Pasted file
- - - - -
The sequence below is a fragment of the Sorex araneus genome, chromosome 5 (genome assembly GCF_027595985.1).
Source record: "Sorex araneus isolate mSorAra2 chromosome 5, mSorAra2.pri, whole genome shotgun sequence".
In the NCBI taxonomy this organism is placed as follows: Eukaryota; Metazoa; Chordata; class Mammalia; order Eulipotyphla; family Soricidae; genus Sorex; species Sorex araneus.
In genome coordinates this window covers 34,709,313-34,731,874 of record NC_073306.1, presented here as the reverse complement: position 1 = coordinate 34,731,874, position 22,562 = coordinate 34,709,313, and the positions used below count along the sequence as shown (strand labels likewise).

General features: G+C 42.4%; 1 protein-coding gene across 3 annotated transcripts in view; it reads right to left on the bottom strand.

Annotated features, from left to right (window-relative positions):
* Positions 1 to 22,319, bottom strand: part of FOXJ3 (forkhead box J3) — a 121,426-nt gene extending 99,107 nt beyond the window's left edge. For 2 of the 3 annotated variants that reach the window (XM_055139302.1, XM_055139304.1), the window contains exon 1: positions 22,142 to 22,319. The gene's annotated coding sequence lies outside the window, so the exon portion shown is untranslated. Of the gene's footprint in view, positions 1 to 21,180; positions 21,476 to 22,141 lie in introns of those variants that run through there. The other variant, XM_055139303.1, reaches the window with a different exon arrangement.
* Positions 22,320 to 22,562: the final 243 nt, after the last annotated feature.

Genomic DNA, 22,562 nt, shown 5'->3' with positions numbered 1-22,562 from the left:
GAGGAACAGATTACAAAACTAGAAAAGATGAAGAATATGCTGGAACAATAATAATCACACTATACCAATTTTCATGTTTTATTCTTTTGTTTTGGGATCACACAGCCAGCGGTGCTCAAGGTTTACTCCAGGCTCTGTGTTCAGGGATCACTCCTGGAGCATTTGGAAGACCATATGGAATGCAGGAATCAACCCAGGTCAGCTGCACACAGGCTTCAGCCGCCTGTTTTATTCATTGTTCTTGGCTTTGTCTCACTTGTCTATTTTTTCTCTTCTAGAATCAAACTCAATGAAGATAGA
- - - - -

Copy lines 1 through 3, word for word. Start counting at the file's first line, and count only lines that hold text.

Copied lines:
The sequence below is a fragment of the Sorex araneus genome, chromosome 5 (genome assembly GCF_027595985.1).
Source record: "Sorex araneus isolate mSorAra2 chromosome 5, mSorAra2.pri, whole genome shotgun sequence".
In the NCBI taxonomy this organism is placed as follows: Eukaryota; Metazoa; Chordata; class Mammalia; order Eulipotyphla; family Soricidae; genus Sorex; species Sorex araneus.